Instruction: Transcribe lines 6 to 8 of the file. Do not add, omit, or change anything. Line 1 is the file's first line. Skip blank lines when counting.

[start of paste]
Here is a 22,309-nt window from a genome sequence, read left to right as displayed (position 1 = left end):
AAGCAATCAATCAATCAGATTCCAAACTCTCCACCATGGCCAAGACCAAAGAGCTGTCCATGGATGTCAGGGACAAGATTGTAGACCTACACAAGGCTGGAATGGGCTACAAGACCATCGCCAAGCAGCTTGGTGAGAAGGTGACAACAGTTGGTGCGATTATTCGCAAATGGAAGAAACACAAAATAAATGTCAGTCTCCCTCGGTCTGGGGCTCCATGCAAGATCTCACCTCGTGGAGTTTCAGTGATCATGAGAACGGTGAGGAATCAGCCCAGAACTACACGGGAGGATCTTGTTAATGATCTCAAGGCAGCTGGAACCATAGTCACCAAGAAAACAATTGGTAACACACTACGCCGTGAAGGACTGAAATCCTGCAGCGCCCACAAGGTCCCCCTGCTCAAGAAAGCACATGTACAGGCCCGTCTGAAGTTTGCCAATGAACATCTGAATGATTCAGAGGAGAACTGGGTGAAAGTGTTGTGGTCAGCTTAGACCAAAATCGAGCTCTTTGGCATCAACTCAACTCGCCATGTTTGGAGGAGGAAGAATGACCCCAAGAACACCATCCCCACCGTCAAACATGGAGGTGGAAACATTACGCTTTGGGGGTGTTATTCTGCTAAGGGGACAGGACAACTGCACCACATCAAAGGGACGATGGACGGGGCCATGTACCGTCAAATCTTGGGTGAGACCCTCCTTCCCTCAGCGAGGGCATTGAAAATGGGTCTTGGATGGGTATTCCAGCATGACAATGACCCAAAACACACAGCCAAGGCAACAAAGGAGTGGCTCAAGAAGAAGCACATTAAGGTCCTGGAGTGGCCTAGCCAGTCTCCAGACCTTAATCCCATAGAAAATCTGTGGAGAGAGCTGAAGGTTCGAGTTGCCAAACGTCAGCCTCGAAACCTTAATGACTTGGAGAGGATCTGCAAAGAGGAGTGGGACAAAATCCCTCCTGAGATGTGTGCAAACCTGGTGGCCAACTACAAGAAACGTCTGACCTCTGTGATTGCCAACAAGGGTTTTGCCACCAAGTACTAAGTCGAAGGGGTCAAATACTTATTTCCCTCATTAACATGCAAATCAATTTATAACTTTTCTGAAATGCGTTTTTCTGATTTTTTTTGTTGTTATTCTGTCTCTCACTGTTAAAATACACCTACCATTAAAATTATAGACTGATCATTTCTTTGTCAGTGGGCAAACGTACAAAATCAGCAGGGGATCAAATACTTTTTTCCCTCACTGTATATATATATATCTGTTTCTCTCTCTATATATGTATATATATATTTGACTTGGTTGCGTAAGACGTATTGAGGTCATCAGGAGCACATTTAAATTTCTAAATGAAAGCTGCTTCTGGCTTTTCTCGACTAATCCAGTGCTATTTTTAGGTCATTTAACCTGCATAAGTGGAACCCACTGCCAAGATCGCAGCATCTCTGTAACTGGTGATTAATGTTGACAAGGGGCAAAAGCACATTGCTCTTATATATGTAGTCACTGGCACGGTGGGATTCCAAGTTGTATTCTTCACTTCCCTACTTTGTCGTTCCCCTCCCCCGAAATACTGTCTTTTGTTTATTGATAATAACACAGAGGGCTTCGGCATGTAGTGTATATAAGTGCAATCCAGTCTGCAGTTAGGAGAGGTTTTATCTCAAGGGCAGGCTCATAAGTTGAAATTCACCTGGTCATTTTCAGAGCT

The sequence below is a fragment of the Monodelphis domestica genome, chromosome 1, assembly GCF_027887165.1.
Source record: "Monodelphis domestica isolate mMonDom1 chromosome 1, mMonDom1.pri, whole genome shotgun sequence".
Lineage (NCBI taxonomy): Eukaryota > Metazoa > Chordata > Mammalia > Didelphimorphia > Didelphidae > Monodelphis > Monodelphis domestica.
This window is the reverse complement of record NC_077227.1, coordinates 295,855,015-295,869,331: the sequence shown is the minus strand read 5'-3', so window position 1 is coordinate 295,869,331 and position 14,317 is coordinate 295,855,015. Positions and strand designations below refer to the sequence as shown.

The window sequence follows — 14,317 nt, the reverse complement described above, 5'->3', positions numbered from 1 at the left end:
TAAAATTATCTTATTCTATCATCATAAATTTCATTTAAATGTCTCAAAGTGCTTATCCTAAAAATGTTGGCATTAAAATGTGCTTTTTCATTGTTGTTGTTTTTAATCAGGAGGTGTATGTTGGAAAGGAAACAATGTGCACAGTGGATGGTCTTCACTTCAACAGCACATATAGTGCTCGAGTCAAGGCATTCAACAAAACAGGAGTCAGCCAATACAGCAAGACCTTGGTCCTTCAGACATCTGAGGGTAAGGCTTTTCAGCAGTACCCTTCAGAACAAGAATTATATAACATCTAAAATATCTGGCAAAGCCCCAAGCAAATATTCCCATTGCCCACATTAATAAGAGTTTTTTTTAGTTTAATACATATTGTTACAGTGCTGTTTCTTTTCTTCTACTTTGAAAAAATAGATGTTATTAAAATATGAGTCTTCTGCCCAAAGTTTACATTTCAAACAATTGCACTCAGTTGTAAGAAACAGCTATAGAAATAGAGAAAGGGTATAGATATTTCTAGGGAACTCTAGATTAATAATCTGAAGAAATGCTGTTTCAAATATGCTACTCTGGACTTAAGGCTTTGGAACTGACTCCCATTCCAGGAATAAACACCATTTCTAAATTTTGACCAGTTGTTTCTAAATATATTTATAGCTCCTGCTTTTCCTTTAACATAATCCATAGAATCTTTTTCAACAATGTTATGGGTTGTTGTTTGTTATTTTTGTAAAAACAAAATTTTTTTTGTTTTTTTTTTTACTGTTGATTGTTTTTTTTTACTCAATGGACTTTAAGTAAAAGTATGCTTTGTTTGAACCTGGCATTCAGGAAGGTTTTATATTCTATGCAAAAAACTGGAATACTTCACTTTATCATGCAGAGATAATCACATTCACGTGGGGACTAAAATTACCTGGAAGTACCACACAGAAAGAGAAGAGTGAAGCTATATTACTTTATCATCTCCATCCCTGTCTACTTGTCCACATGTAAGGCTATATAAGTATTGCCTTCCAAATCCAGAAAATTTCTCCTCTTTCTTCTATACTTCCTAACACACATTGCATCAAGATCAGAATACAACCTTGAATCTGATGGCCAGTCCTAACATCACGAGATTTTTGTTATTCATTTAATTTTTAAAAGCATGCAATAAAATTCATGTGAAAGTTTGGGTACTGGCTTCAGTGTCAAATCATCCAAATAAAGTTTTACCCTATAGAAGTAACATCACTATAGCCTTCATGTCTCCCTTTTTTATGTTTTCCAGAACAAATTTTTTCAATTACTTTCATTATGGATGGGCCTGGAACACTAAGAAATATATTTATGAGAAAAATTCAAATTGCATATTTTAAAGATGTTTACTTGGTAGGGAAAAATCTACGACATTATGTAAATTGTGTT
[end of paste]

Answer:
This window is the reverse complement of record NC_077227.1, coordinates 295,855,015-295,869,331: the sequence shown is the minus strand read 5'-3', so window position 1 is coordinate 295,869,331 and position 14,317 is coordinate 295,855,015. Positions and strand designations below refer to the sequence as shown.

The window sequence follows — 14,317 nt, the reverse complement described above, 5'->3', positions numbered from 1 at the left end:
TAAAATTATCTTATTCTATCATCATAAATTTCATTTAAATGTCTCAAAGTGCTTATCCTAAAAATGTTGGCATTAAAATGTGCTTTTTCATTGTTGTTGTTTTTAATCAGGAGGTGTATGTTGGAAAGGAAACAATGTGCACAGTGGATGGTCTTCACTTCAACAGCACATATAGTGCTCGAGTCAAGGCATTCAACAAAACAGGAGTCAGCCAATACAGCAAGACCTTGGTCCTTCAGACATCTGAGGGTAAGGCTTTTCAGCAGTACCCTTCAGAACAAGAATTATATAACATCTAAAATATCTGGCAAAGCCCCAAGCAAATATTCCCATTGCCCACATTAATAAGAGTTTTTTTTAGTTTAATACATATTGTTACAGTGCTGTTTCTTTTCTTCTACTTTGAAAAAATAGATGTTATTAAAATATGAGTCTTCTGCCCAAAGTTTACATTTCAAACAATTGCACTCAGTTGTAAGAAACAGCTATAGAAATAGAGAAAGGGTATAGATATTTCTAGGGAACTCTAGATTAATAATCTGAAGAAATGCTGTTTCAAATATGCTACTCTGGACTTAAGGCTTTGGAACTGACTCCCATTCCAGGAATAAACACCATTTCTAAATTTTGACCAGTTGTTTCTAAATATATTTATAGCTCCTGCTTTTCCTTTAACATAATCCATAGAATCTTTTTCAACAATGTTATGGGTTGTTGTTTGTTATTTTTGTAAAAACAAAATTTTTTTTGTTTTTTTTTTTACTGTTGATTGTTTTTTTTTACTCAATGGACTTTAAGTAAAAGTATGCTTTGTTTGAACCTGGCATTCAGGAAGGTTTTATATTCTATGCAAAAAACTGGAATACTTCACTTTATCATGCAGAGATAATCACATTCACGTGGGGACTAAAATTACCTGGAAGTACCACACAGAAAGAGAAGAGTGAAGCTATATTACTTTATCATCTCCATCCCTGTCTACTTGTCCACATGTAAGGCTATATAAGTATTGCCTTCCAAATCCAGAAAATTTCTCCTCTTTCTTCTATACTTCCTAACACACATTGCATCAAGATCAGAATACAACCTTGAATCTGATGGCCAGTCCTAACATCACGAGATTTTTGTTATTCATTTAATTTTTAAAAGCATGCAATAAAATTCATGTGAAAGTTTGGGTACTGGCTTCAGTGTCAAATCATCCAAATAAAGTTTTACCCTATAGAAGTAACATCACTATAGCCTTCATGTCTCCCTTTTTTATGTTTTCCAGAACAAATTTTTTCAATTACTTTCATTATGGATGGGCCTGGAACACTAAGAAATATATTTATGAGAAAAATTCAAATTGCATATTTTAAAGATGTTTACTTGGTAGGGAAAAATCTACGACATTATGTAAATTGTGTT